A high view of God would inspire confidence in His grace to convict as well as comfort.  When sinners experience the loving call of God’s salvation, the first response of a grateful heart is humble repentance and worship.  We are not called to shame, threaten, or argue people into the Kingdom.  We love, and God convicts.  Let me be clear, we should preach the whole counsel of God’s Word.  We should preach God’s call for sinners to repent.  When the scriptures name a sin, we should faithfully and publicly oppose such behaviors.  We must not compromise, and we must remain true to God’s standards.  But as 1 Corinthians 13 guides us, if we want our service to matter, we must do so in the context of love.  “If I speak in the tongues of men or of angels, but do not have love, I am only a resounding gong or a clanging cymbal.  If I have the gift of prophecy and can fathom all mysteries and all knowledge, and if I have a faith that can move mountains, but do not have love, I am nothing.  If I give all I possess to the poor and give over my body to hardship that I may boast, but do not have love, I gain nothing.”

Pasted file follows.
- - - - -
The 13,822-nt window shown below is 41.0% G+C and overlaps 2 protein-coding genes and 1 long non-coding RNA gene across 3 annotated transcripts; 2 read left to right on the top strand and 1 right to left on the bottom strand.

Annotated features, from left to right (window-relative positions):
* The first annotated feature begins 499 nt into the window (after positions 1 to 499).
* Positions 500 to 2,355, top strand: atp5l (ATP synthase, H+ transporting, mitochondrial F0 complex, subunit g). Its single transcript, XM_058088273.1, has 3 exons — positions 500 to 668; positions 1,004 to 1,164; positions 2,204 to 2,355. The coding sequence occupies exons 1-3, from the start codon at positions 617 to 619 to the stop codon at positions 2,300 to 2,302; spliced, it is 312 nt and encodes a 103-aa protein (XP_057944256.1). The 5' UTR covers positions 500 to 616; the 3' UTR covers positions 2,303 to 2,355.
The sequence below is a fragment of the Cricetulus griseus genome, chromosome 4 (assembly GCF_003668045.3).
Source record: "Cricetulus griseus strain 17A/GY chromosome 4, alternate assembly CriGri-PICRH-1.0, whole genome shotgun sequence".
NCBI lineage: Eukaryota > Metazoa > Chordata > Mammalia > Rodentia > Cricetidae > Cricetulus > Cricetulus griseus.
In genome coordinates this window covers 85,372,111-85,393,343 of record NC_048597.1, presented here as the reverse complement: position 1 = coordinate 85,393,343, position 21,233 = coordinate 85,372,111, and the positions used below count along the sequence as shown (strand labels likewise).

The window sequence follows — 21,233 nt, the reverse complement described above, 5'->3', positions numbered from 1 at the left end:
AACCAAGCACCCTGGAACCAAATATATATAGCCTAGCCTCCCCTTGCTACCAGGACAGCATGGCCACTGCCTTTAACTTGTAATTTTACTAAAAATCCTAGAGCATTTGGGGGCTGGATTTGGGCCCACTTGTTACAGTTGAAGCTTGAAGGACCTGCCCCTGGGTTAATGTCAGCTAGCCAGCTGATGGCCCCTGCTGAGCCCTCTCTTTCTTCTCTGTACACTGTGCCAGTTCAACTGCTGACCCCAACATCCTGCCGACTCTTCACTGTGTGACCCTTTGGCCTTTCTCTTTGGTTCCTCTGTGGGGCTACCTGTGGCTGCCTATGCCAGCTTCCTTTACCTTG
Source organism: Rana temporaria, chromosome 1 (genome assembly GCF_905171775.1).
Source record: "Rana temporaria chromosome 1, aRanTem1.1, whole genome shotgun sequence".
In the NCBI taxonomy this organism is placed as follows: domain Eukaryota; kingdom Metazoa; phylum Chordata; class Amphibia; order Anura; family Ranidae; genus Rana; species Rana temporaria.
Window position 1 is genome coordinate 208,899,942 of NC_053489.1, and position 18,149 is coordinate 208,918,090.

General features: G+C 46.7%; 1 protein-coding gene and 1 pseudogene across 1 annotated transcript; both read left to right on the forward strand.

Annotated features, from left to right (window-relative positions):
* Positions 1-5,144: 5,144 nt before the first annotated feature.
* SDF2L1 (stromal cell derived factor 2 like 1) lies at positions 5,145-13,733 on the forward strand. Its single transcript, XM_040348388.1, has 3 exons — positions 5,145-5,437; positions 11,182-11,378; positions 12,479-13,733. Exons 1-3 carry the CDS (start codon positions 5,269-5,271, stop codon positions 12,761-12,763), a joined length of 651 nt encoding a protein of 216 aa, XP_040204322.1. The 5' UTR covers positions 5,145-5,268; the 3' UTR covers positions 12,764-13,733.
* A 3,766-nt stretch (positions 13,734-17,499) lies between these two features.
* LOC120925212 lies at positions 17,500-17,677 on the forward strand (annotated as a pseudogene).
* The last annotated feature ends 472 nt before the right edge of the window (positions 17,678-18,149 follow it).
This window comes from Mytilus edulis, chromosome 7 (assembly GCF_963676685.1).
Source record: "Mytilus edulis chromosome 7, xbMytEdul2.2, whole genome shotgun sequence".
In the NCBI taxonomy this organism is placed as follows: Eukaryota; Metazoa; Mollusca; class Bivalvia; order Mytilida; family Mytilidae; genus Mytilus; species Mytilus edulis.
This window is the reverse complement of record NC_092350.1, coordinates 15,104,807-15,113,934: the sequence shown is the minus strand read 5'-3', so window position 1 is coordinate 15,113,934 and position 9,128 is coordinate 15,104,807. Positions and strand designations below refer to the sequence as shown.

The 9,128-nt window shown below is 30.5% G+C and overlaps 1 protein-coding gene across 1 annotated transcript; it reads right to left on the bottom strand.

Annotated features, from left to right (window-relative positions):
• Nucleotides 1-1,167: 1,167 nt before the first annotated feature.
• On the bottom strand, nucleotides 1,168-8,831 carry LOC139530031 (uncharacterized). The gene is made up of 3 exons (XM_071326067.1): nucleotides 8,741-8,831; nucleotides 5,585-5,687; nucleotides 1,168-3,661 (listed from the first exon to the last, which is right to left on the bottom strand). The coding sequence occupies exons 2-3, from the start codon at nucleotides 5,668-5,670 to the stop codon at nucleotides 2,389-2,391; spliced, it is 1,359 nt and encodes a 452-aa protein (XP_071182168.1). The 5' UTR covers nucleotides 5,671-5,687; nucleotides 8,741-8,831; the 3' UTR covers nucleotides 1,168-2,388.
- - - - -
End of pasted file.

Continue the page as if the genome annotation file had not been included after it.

In all likelihood, the challenge of living out convictional kindness is the defining issue of our generation in the church.  I believe that there is equal danger of the church becoming cold and closed off to the world, as well as infiltrated by it.  We must guard against both. We must do so out of confidence in Christ and not misguided or worldly motivations.  The best part is that we have a perfect example to follow, Jesus Christ.

At the Point of Your Breaking

“You will find me at the point of your breaking. 

 Behind all the noise. 

When there’s nothing left, I’ll be.”

I’ll explain in a moment where that line comes from.  Feeling the need to write tonight…I’m not even sure I will post this.  But it will be cathartic to write so here goes. This entry will be written very much in the stream of consciousness.  Ha.

Psalm 27:7,8 says, “Hear, O Lord , when I cry with my voice,
And be gracious to me and answer me.
When You said, “Seek My face,” my heart said to You,
“Your face, O Lord , I shall seek.” (NASB)

The Message puts it this way, “Listen, God, I’m calling at the top of my lungs:
“Be good to me! Answer me!”  When my heart whispered, “Seek God,”
my whole being replied, “I’m seeking him!”